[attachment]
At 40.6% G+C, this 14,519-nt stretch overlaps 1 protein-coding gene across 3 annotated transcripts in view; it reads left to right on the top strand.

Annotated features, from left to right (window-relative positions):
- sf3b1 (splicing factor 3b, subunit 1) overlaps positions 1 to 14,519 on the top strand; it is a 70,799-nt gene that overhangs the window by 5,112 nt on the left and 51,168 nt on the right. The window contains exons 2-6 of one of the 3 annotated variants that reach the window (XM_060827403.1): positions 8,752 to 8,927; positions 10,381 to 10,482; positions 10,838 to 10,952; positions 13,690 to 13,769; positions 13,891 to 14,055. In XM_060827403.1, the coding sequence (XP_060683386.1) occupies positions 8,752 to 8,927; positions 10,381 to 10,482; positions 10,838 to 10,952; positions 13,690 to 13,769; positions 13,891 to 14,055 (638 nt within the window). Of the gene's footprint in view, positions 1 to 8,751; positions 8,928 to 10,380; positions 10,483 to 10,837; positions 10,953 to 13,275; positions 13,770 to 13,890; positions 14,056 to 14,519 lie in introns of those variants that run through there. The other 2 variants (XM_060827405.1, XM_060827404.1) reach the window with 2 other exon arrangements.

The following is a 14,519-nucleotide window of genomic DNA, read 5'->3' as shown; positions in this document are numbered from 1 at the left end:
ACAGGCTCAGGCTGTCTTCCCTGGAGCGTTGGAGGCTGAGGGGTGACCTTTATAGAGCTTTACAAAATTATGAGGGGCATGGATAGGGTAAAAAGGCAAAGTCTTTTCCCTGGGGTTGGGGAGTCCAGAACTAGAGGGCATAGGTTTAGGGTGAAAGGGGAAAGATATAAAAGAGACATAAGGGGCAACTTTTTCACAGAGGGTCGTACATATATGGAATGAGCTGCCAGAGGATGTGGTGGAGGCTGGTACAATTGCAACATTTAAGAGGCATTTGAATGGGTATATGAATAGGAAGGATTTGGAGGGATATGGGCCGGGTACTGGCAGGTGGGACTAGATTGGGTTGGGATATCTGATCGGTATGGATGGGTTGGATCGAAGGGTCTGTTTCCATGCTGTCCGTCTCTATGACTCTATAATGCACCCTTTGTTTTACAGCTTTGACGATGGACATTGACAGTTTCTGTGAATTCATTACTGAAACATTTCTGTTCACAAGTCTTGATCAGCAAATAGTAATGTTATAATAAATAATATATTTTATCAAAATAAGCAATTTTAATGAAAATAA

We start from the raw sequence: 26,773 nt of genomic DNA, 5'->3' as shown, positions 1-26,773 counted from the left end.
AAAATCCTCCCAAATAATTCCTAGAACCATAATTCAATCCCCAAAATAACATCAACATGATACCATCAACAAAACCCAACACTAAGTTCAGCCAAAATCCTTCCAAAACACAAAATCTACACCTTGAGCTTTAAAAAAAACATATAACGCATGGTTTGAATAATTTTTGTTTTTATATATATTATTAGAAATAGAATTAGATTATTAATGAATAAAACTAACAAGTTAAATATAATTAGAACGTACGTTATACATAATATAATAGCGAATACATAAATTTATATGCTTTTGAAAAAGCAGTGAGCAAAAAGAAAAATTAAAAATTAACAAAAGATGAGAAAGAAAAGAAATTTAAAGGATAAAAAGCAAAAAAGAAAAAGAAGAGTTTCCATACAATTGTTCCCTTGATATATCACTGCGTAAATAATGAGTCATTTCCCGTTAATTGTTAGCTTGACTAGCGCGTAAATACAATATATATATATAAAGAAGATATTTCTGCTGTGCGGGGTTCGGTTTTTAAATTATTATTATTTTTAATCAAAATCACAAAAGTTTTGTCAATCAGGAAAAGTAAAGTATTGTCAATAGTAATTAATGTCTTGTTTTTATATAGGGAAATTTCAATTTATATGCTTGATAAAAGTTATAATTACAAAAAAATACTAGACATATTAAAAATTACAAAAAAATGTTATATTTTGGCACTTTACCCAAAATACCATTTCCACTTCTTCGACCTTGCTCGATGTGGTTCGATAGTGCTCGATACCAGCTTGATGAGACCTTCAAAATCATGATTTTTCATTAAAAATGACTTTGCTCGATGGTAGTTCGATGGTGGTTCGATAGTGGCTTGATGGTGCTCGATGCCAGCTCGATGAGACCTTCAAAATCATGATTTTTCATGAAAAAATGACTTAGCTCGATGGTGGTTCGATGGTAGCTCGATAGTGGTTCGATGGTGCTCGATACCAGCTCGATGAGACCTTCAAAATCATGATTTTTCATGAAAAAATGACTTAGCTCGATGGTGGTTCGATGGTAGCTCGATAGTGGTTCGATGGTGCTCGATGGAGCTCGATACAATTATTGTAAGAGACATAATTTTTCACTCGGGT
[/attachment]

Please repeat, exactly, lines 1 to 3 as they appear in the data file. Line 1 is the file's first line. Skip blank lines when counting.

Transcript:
At 40.6% G+C, this 14,519-nt stretch overlaps 1 protein-coding gene across 3 annotated transcripts in view; it reads left to right on the top strand.

Annotated features, from left to right (window-relative positions):
- sf3b1 (splicing factor 3b, subunit 1) overlaps positions 1 to 14,519 on the top strand; it is a 70,799-nt gene that overhangs the window by 5,112 nt on the left and 51,168 nt on the right. The window contains exons 2-6 of one of the 3 annotated variants that reach the window (XM_060827403.1): positions 8,752 to 8,927; positions 10,381 to 10,482; positions 10,838 to 10,952; positions 13,690 to 13,769; positions 13,891 to 14,055. In XM_060827403.1, the coding sequence (XP_060683386.1) occupies positions 8,752 to 8,927; positions 10,381 to 10,482; positions 10,838 to 10,952; positions 13,690 to 13,769; positions 13,891 to 14,055 (638 nt within the window). Of the gene's footprint in view, positions 1 to 8,751; positions 8,928 to 10,380; positions 10,483 to 10,837; positions 10,953 to 13,275; positions 13,770 to 13,890; positions 14,056 to 14,519 lie in introns of those variants that run through there. The other 2 variants (XM_060827405.1, XM_060827404.1) reach the window with 2 other exon arrangements.